FBI has recently issued a detailed alert about the Hive ransomware that is actively targeting healthcare systems. The new ransomware exhibits robust file encryption capabilities and even terminates backups to strengthen the attack.
FBI Warns About Hive Ransomware
In a flash alert, FBI Cyber Division has elaborated on Hive ransomware that has emerged as a potent cyber threat.
Briefly, Hive ransomware also works on the double-extortion strategy as it steals data before encryption. Whereas, it exploits phishing emails to bluff business users to exfiltrate the network. The malware embedded in the phishing email attachments gains access to the Remote Desktop Protocol (RDP) for lateral movement on the network.
Once established, it then terminates processes related to backups and file copying, terminates antivirus programs such as Windows Defender, deletes antivirus definitions, attempts to delete Volume Shadow Copies, modifies bootup to prevent recovery alongside other malicious activities.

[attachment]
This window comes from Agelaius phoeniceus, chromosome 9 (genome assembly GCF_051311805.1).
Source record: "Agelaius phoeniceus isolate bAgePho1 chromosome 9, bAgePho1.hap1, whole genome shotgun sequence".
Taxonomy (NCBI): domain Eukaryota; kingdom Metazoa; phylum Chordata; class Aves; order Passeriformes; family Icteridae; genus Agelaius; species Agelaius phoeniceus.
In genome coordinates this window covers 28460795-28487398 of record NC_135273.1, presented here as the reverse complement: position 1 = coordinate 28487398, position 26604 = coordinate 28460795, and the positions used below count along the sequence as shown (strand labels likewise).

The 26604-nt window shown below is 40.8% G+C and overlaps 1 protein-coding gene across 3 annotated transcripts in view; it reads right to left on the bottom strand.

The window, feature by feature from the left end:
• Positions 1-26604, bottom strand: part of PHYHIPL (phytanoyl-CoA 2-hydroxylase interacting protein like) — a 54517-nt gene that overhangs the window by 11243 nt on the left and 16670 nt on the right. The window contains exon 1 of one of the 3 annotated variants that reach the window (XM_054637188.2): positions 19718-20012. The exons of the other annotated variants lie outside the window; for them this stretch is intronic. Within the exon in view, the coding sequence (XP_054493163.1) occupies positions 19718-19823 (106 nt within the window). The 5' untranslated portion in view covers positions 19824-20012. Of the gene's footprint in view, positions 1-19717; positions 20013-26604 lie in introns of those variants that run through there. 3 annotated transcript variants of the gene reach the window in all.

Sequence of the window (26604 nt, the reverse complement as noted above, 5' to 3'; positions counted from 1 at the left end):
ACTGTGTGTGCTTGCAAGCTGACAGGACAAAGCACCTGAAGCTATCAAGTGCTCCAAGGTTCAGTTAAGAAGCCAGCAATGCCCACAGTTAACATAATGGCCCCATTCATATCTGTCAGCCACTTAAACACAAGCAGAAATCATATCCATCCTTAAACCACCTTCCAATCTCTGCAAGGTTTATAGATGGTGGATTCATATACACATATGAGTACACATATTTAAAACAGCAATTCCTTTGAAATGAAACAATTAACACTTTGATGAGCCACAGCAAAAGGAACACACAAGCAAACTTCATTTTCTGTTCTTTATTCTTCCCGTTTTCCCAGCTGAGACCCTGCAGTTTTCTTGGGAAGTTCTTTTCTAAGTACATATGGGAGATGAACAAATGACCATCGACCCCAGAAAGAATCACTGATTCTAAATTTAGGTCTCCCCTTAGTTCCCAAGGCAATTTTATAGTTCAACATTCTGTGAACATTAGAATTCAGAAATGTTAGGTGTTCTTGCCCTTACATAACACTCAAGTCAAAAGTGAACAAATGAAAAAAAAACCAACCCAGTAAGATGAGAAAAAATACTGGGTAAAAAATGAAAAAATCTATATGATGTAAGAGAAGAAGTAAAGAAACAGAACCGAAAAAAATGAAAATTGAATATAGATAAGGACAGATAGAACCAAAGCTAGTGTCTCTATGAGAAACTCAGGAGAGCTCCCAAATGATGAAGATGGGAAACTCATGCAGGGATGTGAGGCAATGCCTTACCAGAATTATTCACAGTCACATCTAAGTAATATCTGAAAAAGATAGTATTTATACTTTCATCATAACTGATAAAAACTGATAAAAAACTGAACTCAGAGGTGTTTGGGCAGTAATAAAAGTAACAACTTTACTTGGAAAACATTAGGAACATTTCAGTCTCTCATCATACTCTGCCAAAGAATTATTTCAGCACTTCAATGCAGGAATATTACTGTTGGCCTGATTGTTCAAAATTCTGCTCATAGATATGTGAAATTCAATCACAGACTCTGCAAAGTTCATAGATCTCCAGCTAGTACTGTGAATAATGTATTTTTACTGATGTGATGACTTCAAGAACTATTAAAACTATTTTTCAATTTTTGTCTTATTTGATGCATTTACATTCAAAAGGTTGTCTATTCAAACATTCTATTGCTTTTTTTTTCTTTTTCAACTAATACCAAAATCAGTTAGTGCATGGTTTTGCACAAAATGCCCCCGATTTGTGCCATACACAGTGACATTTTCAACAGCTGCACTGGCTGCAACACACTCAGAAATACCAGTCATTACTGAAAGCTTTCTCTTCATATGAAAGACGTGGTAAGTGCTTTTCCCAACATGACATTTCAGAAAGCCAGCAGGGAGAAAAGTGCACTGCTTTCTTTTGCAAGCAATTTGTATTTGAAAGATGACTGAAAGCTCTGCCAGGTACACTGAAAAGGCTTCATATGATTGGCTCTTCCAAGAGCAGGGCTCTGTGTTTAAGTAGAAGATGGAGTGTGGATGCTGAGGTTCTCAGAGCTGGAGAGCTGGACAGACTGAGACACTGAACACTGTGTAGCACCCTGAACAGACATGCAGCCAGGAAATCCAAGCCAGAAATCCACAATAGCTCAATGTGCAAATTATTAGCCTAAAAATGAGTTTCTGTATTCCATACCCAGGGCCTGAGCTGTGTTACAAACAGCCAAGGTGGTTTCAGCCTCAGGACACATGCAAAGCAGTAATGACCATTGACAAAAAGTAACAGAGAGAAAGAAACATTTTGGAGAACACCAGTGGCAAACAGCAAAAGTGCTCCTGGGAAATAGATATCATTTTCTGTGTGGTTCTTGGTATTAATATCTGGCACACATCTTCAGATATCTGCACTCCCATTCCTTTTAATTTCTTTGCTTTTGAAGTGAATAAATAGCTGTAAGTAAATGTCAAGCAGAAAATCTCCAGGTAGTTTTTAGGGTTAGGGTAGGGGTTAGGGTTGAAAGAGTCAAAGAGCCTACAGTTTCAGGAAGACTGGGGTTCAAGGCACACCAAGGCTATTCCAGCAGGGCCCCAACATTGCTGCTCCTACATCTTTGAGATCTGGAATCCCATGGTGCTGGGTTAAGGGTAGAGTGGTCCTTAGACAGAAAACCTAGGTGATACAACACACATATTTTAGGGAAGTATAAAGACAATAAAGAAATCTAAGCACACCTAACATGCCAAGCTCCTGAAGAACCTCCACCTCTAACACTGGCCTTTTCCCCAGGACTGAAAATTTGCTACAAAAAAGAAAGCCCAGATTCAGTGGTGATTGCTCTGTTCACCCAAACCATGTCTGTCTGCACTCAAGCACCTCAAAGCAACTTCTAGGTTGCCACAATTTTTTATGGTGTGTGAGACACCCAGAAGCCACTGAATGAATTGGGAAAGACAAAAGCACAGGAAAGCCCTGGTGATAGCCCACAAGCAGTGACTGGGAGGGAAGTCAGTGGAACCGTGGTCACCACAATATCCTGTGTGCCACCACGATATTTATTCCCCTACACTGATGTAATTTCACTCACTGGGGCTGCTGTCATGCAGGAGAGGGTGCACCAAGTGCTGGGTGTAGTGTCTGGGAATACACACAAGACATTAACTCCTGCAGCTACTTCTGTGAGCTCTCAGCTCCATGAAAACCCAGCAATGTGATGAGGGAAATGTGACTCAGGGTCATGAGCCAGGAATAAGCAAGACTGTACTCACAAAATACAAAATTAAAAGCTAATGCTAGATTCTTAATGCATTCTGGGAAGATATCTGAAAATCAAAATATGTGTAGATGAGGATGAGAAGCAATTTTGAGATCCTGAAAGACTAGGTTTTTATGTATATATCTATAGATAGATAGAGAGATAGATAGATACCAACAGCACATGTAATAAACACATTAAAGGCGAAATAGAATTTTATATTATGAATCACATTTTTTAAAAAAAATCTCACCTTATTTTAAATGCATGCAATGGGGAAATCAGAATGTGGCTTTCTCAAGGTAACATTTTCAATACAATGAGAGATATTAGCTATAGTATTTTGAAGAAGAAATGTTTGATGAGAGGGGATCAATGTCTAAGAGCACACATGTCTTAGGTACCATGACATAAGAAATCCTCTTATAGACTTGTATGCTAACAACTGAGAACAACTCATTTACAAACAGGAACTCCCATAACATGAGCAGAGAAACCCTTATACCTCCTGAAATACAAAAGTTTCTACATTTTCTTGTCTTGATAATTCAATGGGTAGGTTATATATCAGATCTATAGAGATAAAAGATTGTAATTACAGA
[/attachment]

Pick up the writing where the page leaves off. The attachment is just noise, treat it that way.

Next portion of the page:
Finally, it encrypts the victim’s data not before stealing it that it publishes on its dark web leak site in case of failure of ransom payments. The malware appends a “.hive” or “.key” extension to the filenames of encrypted files. Sometimes, it may also append a double extension “.key.hive” to the file name.
Alongside placing the ransom note in every affected directory, the ransomware employs another strategy to urge victims for ransom payments. As the FBI stated, some victims also receive phone calls from the threat actors.
FBI has issued this alert amidst the rising attacks on healthcare systems from this ransomware. Recently, Hive ransomware attacked the Memorial Health System, compelling the staff to work manually. The attackers also stole data of about 200,000 patients during the attack. Whereas, since its emergence in June 2021, it has attacked at least 28 different victims.
Recently, the Palo Alto Networks Unit 42 also mentioned Hive as one of the four major cyber threats in its report. The other three threats include AvosLocker ransomware, the infamous HelloKitty ransomware, and LockBit 2.0 ransomware.